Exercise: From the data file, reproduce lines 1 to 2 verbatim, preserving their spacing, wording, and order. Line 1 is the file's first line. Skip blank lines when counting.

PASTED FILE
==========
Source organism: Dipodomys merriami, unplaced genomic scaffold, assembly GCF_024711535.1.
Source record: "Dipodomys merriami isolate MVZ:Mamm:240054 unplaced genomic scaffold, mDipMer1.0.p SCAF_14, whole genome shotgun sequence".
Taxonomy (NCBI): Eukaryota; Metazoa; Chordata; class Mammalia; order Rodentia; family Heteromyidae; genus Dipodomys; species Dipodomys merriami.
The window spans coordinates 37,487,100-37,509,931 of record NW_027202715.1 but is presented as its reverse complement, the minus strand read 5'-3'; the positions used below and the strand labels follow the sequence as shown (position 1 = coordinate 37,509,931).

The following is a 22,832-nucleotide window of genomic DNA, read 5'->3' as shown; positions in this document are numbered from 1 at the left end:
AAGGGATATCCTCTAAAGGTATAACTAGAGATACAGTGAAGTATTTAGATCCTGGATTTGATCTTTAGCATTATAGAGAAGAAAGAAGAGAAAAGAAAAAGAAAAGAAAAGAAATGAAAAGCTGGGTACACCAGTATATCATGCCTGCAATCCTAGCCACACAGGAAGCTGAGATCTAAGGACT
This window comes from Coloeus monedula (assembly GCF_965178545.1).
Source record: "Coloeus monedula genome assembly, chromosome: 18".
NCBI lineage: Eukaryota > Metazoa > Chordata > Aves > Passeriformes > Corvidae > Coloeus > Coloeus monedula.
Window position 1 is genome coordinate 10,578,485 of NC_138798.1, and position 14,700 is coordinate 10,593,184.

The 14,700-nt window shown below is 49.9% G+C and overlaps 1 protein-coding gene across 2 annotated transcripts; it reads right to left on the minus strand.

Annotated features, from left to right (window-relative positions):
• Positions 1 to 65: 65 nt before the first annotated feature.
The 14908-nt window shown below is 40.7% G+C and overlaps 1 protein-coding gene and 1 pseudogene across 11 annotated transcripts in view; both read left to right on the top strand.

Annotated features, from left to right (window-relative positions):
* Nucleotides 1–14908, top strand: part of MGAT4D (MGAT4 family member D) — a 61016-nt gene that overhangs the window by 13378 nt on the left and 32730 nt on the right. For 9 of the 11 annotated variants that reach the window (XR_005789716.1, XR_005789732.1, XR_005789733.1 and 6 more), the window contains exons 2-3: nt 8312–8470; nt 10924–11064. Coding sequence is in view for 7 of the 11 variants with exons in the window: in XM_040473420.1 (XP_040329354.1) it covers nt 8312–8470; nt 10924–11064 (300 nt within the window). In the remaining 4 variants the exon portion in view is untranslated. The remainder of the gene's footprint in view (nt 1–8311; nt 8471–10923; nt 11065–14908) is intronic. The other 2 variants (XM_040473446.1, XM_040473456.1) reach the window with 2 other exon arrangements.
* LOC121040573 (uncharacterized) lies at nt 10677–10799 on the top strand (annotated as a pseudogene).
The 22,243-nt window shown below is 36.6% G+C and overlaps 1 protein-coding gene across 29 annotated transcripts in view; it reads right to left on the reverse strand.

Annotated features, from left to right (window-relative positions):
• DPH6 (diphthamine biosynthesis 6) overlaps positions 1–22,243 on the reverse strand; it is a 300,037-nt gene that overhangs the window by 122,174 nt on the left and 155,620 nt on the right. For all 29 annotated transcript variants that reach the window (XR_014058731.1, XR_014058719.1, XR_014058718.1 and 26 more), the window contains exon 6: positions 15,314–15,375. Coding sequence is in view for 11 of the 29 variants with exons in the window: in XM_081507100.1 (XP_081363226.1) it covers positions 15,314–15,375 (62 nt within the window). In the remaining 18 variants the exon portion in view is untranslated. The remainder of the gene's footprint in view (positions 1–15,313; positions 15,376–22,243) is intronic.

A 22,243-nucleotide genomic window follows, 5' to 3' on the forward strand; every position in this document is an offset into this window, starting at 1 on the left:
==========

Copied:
Source organism: Dipodomys merriami, unplaced genomic scaffold, assembly GCF_024711535.1.
Source record: "Dipodomys merriami isolate MVZ:Mamm:240054 unplaced genomic scaffold, mDipMer1.0.p SCAF_14, whole genome shotgun sequence".